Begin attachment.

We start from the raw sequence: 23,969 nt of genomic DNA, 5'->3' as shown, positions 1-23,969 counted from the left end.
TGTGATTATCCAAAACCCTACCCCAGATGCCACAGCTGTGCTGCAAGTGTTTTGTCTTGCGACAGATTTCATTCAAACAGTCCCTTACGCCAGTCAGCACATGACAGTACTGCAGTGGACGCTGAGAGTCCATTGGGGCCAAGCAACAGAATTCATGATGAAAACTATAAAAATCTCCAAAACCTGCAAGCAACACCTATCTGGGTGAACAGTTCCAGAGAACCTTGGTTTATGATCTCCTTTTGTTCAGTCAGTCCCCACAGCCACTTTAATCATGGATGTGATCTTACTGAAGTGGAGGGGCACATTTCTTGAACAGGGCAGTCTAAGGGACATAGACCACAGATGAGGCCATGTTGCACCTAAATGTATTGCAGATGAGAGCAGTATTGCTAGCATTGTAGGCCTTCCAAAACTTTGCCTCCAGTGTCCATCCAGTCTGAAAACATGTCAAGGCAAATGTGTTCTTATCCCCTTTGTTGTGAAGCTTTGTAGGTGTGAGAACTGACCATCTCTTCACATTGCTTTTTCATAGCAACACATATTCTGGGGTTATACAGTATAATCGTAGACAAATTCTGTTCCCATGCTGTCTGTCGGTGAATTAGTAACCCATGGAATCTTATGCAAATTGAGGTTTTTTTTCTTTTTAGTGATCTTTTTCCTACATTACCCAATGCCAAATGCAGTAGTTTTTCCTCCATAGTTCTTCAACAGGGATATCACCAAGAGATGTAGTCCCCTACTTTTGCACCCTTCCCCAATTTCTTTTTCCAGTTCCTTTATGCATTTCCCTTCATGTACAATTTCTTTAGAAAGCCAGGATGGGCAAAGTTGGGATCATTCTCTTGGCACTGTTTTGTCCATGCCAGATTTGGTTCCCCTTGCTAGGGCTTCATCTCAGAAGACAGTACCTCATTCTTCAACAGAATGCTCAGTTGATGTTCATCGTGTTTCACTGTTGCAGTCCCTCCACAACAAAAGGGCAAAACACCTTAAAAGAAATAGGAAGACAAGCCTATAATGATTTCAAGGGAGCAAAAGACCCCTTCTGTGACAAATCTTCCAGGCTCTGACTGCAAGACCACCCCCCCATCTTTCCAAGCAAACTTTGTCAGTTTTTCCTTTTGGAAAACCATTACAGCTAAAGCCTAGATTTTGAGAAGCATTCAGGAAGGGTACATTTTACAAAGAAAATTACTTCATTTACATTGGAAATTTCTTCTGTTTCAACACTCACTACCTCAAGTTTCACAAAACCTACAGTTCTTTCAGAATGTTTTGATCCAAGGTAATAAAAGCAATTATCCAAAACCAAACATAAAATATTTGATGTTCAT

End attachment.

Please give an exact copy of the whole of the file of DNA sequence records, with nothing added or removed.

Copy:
We start from the raw sequence: 23,969 nt of genomic DNA, 5'->3' as shown, positions 1-23,969 counted from the left end.
TGTGATTATCCAAAACCCTACCCCAGATGCCACAGCTGTGCTGCAAGTGTTTTGTCTTGCGACAGATTTCATTCAAACAGTCCCTTACGCCAGTCAGCACATGACAGTACTGCAGTGGACGCTGAGAGTCCATTGGGGCCAAGCAACAGAATTCATGATGAAAACTATAAAAATCTCCAAAACCTGCAAGCAACACCTATCTGGGTGAACAGTTCCAGAGAACCTTGGTTTATGATCTCCTTTTGTTCAGTCAGTCCCCACAGCCACTTTAATCATGGATGTGATCTTACTGAAGTGGAGGGGCACATTTCTTGAACAGGGCAGTCTAAGGGACATAGACCACAGATGAGGCCATGTTGCACCTAAATGTATTGCAGATGAGAGCAGTATTGCTAGCATTGTAGGCCTTCCAAAACTTTGCCTCCAGTGTCCATCCAGTCTGAAAACATGTCAAGGCAAATGTGTTCTTATCCCCTTTGTTGTGAAGCTTTGTAGGTGTGAGAACTGACCATCTCTTCACATTGCTTTTTCATAGCAACACATATTCTGGGGTTATACAGTATAATCGTAGACAAATTCTGTTCCCATGCTGTCTGTCGGTGAATTAGTAACCCATGGAATCTTATGCAAATTGAGGTTTTTTTTCTTTTTAGTGATCTTTTTCCTACATTACCCAATGCCAAATGCAGTAGTTTTTCCTCCATAGTTCTTCAACAGGGATATCACCAAGAGATGTAGTCCCCTACTTTTGCACCCTTCCCCAATTTCTTTTTCCAGTTCCTTTATGCATTTCCCTTCATGTACAATTTCTTTAGAAAGCCAGGATGGGCAAAGTTGGGATCATTCTCTTGGCACTGTTTTGTCCATGCCAGATTTGGTTCCCCTTGCTAGGGCTTCATCTCAGAAGACAGTACCTCATTCTTCAACAGAATGCTCAGTTGATGTTCATCGTGTTTCACTGTTGCAGTCCCTCCACAACAAAAGGGCAAAACACCTTAAAAGAAATAGGAAGACAAGCCTATAATGATTTCAAGGGAGCAAAAGACCCCTTCTGTGACAAATCTTCCAGGCTCTGACTGCAAGACCACCCCCCCATCTTTCCAAGCAAACTTTGTCAGTTTTTCCTTTTGGAAAACCATTACAGCTAAAGCCTAGATTTTGAGAAGCATTCAGGAAGGGTACATTTTACAAAGAAAATTACTTCATTTACATTGGAAATTTCTTCTGTTTCAACACTCACTACCTCAAGTTTCACAAAACCTACAGTTCTTTCAGAATGTTTTGATCCAAGGTAATAAAAGCAATTATCCAAAACCAAACATAAAATATTTGATGTTCAT